Leonard Marchand

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Leonard Marchand

Member of the Canadian Parliament
for Kamloops–Cariboo
In office
Preceded byDistrict was created in 1966
Succeeded byDistrict was abolished in 1976
Senator for Kamloops-Cariboo, British Columbia
In office
Appointed byPierre Trudeau
Personal details
Leonard Stephen Marchand

(1933-11-16)November 16, 1933
Vernon, British Columbia
DiedJune 3, 2016(2016-06-03) (aged 82)
Kamloops, British Columbia
Political partyLiberal

Leonard Stephen "Len" Marchand, PC CM OBC (November 16, 1933 – June 3, 2016) was a Canadian politician. He was the first person of First Nations status to serve in the federal cabinet, after being the first Status Indian elected and serving as a Member of Parliament. He served as Parliamentary Secretary, Minister of State, Minister of the Environment and Senator. [1]

Early life[edit]

Marchand was born in Vernon, British Columbia, as a member of the Okanagan Indian Band. An agronomist by training, he left his profession in the mid-1960s to work with the North American Indian Brotherhood. His work in native affairs took him to Ottawa to lobby on Aboriginal issues. He was hired as a special assistant to two successive Cabinet ministers.


Marchand entered politics and was elected to the House of Commons in the 1968 election as a Liberal Party candidate for the British Columbia riding of Kamloops-Cariboo. He defeated high-profile Progressive Conservative candidate E. Davie Fulton. He was the first Status Indian to be elected as an MP.

He became parliamentary secretary to Jean Chrétien, who was the Minister of Indian Affairs and Northern Development, helping persuade Prime Minister Pierre Trudeau to begin land settlement negotiations between the federal government and the First Nations.

In 1976, Marchand was appointed to the Cabinet as Minister of State for small business. He was the first Status Indian to be appointed to a cabinet position. In 1977, he was promoted to Minister of the Environment, and held the post until his and the government's defeat in the 1979 election.

Marchand returned to British Columbia where he became administrator for the Nicola Valley Indian Administration. In 1984, he was appointed to the Senate, the second Aboriginal Canadian to be appointed (the first was James Gladstone). Marchand persuaded the Upper House to establish the Senate Committee on Aboriginal Peoples, on which he served as chairman.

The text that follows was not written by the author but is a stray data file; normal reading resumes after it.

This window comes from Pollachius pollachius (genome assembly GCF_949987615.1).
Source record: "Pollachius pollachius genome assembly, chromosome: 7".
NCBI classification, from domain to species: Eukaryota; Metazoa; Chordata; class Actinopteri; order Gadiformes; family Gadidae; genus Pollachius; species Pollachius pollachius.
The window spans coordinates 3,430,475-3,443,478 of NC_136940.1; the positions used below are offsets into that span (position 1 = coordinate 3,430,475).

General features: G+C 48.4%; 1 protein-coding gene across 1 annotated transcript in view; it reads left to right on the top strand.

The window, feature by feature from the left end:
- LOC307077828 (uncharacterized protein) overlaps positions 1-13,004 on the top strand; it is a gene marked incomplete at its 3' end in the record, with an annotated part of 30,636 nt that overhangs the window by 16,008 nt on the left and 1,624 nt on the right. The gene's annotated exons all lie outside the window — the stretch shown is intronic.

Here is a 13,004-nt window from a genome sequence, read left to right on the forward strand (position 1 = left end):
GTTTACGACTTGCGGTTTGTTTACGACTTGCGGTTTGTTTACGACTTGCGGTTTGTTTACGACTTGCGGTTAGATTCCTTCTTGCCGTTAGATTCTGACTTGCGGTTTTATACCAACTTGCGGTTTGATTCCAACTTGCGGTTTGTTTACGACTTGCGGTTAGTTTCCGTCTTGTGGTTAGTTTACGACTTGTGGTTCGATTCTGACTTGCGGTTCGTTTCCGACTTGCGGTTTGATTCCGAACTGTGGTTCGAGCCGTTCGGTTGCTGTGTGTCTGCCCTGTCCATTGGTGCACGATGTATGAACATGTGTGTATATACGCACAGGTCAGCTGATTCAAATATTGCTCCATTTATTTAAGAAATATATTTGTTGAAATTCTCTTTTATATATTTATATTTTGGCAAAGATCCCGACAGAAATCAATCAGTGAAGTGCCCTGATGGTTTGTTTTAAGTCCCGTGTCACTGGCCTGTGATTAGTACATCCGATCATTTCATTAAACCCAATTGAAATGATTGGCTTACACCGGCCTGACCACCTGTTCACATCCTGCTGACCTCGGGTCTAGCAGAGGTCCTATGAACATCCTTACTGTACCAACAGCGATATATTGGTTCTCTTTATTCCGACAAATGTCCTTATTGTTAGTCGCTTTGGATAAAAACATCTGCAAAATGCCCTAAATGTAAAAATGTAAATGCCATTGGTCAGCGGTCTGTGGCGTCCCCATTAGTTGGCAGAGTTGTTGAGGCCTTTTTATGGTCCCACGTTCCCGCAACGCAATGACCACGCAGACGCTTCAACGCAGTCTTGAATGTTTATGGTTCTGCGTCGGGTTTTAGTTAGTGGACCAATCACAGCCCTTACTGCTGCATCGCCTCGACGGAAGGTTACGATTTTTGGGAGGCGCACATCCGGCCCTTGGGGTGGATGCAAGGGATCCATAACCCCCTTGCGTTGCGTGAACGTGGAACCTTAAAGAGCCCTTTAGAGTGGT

Marchand retired from the Senate in 1998 at the age of 64, eleven years ahead of the mandatory retirement age, in order to spend more time in British Columbia. He died on June 3, 2016.[2]

Legacy and honours[edit]

Order of Canada (CM) ribbon bar.png Order British Columbia ribbon bar.svg
QEII Silver Jubilee Medal ribbon.png 125canada ribbon.png Queen Elizabeth II Golden Jubilee Medal ribbon.png QEII Diamond Jubilee Medal ribbon.png

Ribbon Description Notes
Order of Canada (CM) ribbon bar.png Order of Canada (CM)
  • Member
  • 1999
Order British Columbia ribbon bar.svg Order of British Columbia (OBC)
  • Member
  • 2014
  • [4]
QEII Silver Jubilee Medal ribbon.png Queen Elizabeth II Silver Jubilee Medal
  • 1977
  • Canadian Version of this Medal
125canada ribbon.png 125th Anniversary of the Confederation of Canada Medal
  • 1992
Queen Elizabeth II Golden Jubilee Medal ribbon.png Queen Elizabeth II Golden Jubilee Medal
  • 2002
  • Canadian Version of this Medal
QEII Diamond Jubilee Medal ribbon.png Queen Elizabeth II Diamond Jubilee Medal
  • 2012
  • Canadian version of this Medal


There is a Leonard Marchand fonds at Library and Archives Canada[6].


  1. ^ ICTMN Staff, "Len Marchand, First Status Indian Elected to Canadian Parliament, Walks On" Archived 2016-10-26 at the Wayback Machine, Indian Country Today Media Network, 7 June 2016
  2. ^ "Archived copy". Archived from the original on 2016-09-10. Retrieved 2016-06-03.CS1 maint: archived copy as title (link)
  3. ^ Okanagan band member receives Order of B.C.
  4. ^ https://www.orderofbc.gov.bc.ca/2014-recipient-the-honourable-leonard-marchand-kamloops/
  5. ^ https://www.tru.ca/convocation/history/honorary-degree/1999.html#marchand
  6. ^ "Leonard Marchand fonds, Library and Archives Canada". Retrieved September 18, 2020.

External links[edit]